What Is Data Science? A Turing Award Winner Shares His View

Data Science Venn Diagram (Source: Drew Conway)

The phrase “data science” is used every day, including in this very publication. We feel like we have an idea what it is. But what exactly is it? For one answer, we turn to Jeffrey Ullman, who won the Turing Award in 2020.

“Where does data science come from?” asked Ullman, a Stanford University computer science professor, during his keynote address at the 27th ACM Special Interest Group on Knowledge Discovery and Data Mining (SIGKDD) conference on Monday.

“Around the turn of the millennium, people were talking about data mining or knowledge discovery, from which SIGKDD takes its name,” he continued. “Then around 2010, you couldn’t say you were doing that anymore. You had to say you were doing big data. And now you need to say you’re doing data science. But the concept behind these changing words hasn’t really changed.”

So what does it mean? According to Ullman’s telling, data science, as it’s popularly understood, encompasses a range of disciplines, including statistics, mathematics, machine learning, artificial intelligence, data mining, knowledge discovery, domain experience, and of course, computer science and database systems research, which is Ullman’s area of expertise.

But what elements are necessary, and in what amounts, for one to lay claim to doing “data science,” or for one to claim to be a “data scientist,” for that matter? There is some debate as to the proper elements and ratios, which are commonly communicated through the graphical vehicle known as the Venn diagram.

“It turns out that every field has its own definition of data science,” Ullman said, “and it’s one that magnifies the importance of their own field, and it can be represented by a Venn diagram.”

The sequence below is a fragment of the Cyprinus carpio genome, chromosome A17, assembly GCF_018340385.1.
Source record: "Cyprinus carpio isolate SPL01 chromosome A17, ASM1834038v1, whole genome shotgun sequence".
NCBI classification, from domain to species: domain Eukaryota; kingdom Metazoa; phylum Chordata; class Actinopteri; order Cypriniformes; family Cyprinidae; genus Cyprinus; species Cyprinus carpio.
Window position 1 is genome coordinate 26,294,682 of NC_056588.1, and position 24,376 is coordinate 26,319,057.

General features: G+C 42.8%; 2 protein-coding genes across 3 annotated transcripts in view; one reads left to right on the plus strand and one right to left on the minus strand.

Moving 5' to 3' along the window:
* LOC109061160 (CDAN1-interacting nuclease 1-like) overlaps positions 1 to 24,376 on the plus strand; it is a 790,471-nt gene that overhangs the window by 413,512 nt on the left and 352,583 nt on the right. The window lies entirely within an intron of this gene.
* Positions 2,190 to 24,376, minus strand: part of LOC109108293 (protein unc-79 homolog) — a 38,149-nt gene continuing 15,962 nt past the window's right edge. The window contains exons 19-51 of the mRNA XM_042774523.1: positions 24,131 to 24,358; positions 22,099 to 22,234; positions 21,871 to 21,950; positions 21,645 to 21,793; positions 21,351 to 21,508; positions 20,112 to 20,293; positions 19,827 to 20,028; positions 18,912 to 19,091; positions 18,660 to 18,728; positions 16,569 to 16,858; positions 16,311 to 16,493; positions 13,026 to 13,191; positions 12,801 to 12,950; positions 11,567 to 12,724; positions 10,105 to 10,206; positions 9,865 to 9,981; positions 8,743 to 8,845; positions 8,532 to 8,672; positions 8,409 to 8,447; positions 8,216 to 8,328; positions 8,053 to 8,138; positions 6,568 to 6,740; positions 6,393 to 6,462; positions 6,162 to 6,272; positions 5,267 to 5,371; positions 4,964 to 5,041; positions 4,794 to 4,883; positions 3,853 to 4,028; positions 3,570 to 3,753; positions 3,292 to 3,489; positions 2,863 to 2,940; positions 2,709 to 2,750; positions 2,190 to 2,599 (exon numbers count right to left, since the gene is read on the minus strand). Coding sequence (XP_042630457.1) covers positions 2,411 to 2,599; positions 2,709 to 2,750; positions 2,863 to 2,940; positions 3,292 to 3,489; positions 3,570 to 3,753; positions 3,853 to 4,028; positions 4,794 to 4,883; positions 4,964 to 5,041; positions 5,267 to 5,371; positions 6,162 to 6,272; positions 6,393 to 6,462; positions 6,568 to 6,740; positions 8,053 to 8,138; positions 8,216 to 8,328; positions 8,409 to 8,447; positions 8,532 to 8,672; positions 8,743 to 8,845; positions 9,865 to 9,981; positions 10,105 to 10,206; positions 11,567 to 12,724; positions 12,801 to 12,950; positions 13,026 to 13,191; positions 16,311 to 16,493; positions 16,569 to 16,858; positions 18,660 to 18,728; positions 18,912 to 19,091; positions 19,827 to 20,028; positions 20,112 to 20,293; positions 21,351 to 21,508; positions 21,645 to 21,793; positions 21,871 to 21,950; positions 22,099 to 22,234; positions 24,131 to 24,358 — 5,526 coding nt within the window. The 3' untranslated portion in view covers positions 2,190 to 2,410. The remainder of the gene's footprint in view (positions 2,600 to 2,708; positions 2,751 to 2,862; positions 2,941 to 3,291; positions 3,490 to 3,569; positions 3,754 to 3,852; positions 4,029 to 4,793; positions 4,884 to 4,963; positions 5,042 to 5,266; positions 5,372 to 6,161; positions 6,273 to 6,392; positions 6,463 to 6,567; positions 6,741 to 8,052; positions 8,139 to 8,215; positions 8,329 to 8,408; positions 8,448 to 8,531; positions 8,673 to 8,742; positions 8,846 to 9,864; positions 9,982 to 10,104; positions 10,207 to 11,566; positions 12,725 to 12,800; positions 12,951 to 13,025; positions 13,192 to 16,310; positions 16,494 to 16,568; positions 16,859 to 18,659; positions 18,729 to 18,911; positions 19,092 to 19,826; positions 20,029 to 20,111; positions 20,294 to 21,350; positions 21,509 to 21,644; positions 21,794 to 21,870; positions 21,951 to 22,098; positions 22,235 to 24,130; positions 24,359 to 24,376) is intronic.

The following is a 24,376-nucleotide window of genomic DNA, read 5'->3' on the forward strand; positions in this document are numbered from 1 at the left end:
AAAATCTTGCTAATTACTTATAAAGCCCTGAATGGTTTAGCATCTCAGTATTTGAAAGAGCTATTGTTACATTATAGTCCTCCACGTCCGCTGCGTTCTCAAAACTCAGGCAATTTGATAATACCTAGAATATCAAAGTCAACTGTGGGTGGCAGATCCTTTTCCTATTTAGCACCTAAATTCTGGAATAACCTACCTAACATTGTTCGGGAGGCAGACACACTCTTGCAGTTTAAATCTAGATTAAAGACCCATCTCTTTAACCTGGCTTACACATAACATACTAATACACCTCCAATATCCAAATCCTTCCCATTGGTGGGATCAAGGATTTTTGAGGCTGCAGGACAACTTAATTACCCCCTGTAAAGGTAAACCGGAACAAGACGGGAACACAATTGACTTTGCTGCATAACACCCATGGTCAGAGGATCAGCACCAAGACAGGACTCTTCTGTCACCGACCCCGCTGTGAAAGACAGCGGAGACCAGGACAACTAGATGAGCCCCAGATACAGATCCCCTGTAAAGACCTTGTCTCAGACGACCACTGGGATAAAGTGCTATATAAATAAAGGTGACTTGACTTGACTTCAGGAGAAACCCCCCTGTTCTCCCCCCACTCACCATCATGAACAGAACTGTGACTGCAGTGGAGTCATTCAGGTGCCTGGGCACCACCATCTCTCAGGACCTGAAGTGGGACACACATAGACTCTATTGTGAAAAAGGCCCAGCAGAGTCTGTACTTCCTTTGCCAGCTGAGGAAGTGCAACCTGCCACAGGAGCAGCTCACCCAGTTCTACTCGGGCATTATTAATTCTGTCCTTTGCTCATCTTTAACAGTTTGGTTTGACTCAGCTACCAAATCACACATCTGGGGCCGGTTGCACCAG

Stanford University Computer Science Professor Jeffrey Ullman, seen in his KDD2021 presentation Monday, is a co-winner of the Turing Award in 2020

Before sharing his own Venn diagram on the elements needed in data science, Ullman took one of them to task, specifically the popular data science Venn diagram created by Drew Conway (which you can see at the top of this article). You have probably seen Conway’s Venn diagram, with three overlapping circles representing hacking skills, math and statistics knowledge, and substantive expertise (it is the first result when you Google “data science Venn diagram.”

“The reason I focus on this one is that, several times I’ve listened to statisticians presenting this very diagram as the true definition of data science,” Ullman said. “What’s wrong with it? Well, it turns out everything is wrong with it.”

Ullman listed several objections, starting with Conway’s use of the term “substantive expertise.” Ullman’s preference is for domain knowledge. But this was just a mere quibble, as Ullman was just getting started.

“Here’s the thing that really drives me nuts,” he continued. “Computer science is not just writing code. We have very many models, abstractions, algorithms–all of which make the solution of data science problems possible. A little respect would have been in order.”